For our inaugural installment, we will be turning words into gold. Think Aristotle, think Jabir ibn Hayyan, think Phillipus Aureolus Theophrastus Bombastus Von Hohenheim. Think Rumplestiltskin, but if that little man were a chemist. This week, we’re exploring the bizarre “science” of alchemy! And those quotes are intentional. Alchemy is definitely not a credible science in the way we would think about it today, though people vibing in the Middle Ages certainly thought it was. Alchemy is the theoretical process by which base metals, like lead or copper, are chemically transformed (via transmutation “magic”) into silver or gold.
Alchemy promotes the alluring possibility of creating the “Philosopher’s Stone,” a substance that can supposedly transform any material into gold and/or bring about immortality. If all of this sounds dubious, that’s because … it is. Mostly. While no one has yet discovered “the elixir of life” that was a common goal of alchemical experiments, attempts in more recent history have brought us closer towards alchemy’s other highly valued goal: becoming a modern-day King Midas. In 1980, Glenn Seaborg, an accomplished researcher at UC Berkeley, managed to use a particle accelerator to remove protons and neutrons from several thousand atoms of bismuth, changing the atoms to that material with which alchemists (and many others) are so obsessed: gold. Unfortunately, creating just one-billionth of a cent’s worth of gold through this version of transmutation costs nearly $10,000. So, while it may fulfill the hopes and dreams of any alchemists amongst you, it is not a particularly practical way to earn money. If you were banking on alchemy as your day job, don’t.
Alchemy is based on metallurgy, the practice of extracting metals from ore and melding them together to make alloys. Aristotle is, in a lot of ways, the godfather of alchemy. He believed all compounds were made up of a combination of the four elements (cue “Avatar: the Last Airbender” opening): water, earth, fire and air. Aristotle was convinced that compounds were not fixed; with the right tools and materials, they could be transformed into something entirely new, possibly even something with transcendent properties. His theories, combined with metallurgy and some Egyptian ideas about transmutation, fueled alchemical study in both the Islamic world and the Christian West during the Middle Ages.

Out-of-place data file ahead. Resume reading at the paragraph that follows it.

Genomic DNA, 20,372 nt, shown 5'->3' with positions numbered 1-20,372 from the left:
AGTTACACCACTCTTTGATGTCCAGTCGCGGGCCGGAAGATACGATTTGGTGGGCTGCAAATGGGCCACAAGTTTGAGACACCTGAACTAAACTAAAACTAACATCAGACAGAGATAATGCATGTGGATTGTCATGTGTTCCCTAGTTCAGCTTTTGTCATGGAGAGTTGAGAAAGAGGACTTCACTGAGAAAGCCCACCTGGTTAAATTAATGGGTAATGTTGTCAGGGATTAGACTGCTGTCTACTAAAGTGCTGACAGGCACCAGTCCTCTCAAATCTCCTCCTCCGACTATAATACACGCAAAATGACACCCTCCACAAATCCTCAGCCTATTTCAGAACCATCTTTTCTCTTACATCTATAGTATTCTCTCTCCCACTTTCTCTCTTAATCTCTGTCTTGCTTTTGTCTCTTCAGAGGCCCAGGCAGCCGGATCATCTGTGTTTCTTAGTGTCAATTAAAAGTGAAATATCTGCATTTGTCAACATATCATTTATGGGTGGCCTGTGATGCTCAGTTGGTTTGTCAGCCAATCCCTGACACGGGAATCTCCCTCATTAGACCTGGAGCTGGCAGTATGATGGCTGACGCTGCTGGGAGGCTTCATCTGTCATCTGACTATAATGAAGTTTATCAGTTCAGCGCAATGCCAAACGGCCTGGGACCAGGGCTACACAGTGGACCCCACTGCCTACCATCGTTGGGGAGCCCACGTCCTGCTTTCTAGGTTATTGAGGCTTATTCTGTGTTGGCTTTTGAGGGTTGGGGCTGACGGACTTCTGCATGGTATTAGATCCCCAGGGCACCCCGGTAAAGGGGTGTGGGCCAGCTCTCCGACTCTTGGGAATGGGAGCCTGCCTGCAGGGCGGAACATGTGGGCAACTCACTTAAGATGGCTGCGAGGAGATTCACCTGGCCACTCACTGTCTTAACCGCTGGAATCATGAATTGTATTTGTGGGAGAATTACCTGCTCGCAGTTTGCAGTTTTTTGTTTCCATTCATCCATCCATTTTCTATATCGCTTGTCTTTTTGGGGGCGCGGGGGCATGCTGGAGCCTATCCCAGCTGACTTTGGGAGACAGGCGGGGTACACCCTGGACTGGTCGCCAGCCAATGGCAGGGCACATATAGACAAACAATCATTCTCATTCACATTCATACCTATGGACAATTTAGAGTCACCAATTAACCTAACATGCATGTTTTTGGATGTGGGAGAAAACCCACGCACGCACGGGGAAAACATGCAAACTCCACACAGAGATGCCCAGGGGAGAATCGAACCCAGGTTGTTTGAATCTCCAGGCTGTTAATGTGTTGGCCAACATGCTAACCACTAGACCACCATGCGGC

As far as alchemists were concerned, metals were all compounds made of varying quantities of mercury and sulfur. We know today that metals are elements, made up of like atoms, but before this knowledge existed, the whole mercury/sulfur concept seemed like a great idea! It was believed that it was possible to fudge the whole “mercury and sulfur equals metal” process by finding the one true transmutation agent that could make a base metal into a valuable one: the Philosopher’s Stone. Alchemists sought to make the Stone through heating up a mixture of ingredients for a very long time. We’re talking days here.
The ingredients always varied because alchemists couldn’t agree on the “right” formula. This could be related to the fact that almost no alchemist ever wanted other people to be able to understand their work, so they wrote about it in strange codes. One, when referring to potassium nitrate, described it as the “cold dragon who creeps in and out of caves.” Try baking with an ingredients list that cryptic, and I promise your cookies will turn out about as well as historic alchemists’ attempts at the Philosopher’s Stone.
If done properly, however, this mixture was supposed to turn black, then white, then yellow and, finally, red. The red substance was the magnum opus of alchemy; when combined with even the most boring of metals (like lead … because ew, lead), the mixture would turn to gold like Cinderella’s fairy godmother had waved a magic wand over the whole situation.
Alchemy was incorrect in a lot of ways, but it is also incredibly important to the history of modern science, and especially to the development of modern chemistry. Many of its tenants may seem marginally insane to the modern reader (and we didn’t even dive into the really crazy stuff like homunculi created from feces here!), but it inspired a way of thinking about the world that paved the way for further investigation and led to many legitimate discoveries along the way. And, if nothing else, it led to the creation of many a fun fact and a collection of wild stories that we’re all richer for knowing. I, for one, would not give up my knowledge of the existence of a name like Phillipus Aureolus Theophrastus Bombastus Von Hohenheim for anything.